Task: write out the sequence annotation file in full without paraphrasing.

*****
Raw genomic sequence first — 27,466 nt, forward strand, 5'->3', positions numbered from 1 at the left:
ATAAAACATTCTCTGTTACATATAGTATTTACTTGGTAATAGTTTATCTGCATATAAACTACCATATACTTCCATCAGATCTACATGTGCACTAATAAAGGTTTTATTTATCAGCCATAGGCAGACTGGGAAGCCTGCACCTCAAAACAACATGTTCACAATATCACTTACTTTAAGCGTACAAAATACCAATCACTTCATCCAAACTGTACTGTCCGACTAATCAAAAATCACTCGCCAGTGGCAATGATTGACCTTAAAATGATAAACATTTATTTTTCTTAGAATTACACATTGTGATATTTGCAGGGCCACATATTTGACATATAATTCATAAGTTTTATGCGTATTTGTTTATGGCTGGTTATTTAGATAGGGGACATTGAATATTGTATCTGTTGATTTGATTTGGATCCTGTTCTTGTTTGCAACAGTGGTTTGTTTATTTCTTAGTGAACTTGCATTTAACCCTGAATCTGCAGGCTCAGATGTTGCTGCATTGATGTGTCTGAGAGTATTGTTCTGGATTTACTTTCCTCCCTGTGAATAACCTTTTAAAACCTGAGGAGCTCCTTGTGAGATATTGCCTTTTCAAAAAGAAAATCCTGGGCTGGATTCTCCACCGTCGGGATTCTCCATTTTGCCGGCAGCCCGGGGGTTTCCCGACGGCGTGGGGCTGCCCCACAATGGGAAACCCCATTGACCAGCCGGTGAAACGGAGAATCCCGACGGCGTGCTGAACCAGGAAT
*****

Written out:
Raw genomic sequence first — 27,466 nt, forward strand, 5'->3', positions numbered from 1 at the left:
ATAAAACATTCTCTGTTACATATAGTATTTACTTGGTAATAGTTTATCTGCATATAAACTACCATATACTTCCATCAGATCTACATGTGCACTAATAAAGGTTTTATTTATCAGCCATAGGCAGACTGGGAAGCCTGCACCTCAAAACAACATGTTCACAATATCACTTACTTTAAGCGTACAAAATACCAATCACTTCATCCAAACTGTACTGTCCGACTAATCAAAAATCACTCGCCAGTGGCAATGATTGACCTTAAAATGATAAACATTTATTTTTCTTAGAATTACACATTGTGATATTTGCAGGGCCACATATTTGACATATAATTCATAAGTTTTATGCGTATTTGTTTATGGCTGGTTATTTAGATAGGGGACATTGAATATTGTATCTGTTGATTTGATTTGGATCCTGTTCTTGTTTGCAACAGTGGTTTGTTTATTTCTTAGTGAACTTGCATTTAACCCTGAATCTGCAGGCTCAGATGTTGCTGCATTGATGTGTCTGAGAGTATTGTTCTGGATTTACTTTCCTCCCTGTGAATAACCTTTTAAAACCTGAGGAGCTCCTTGTGAGATATTGCCTTTTCAAAAAGAAAATCCTGGGCTGGATTCTCCACCGTCGGGATTCTCCATTTTGCCGGCAGCCCGGGGGTTTCCCGACGGCGTGGGGCTGCCCCACAATGGGAAACCCCATTGACCAGCCGGTGAAACGGAGAATCCCGACGGCGTGCTGAACCAGGAAT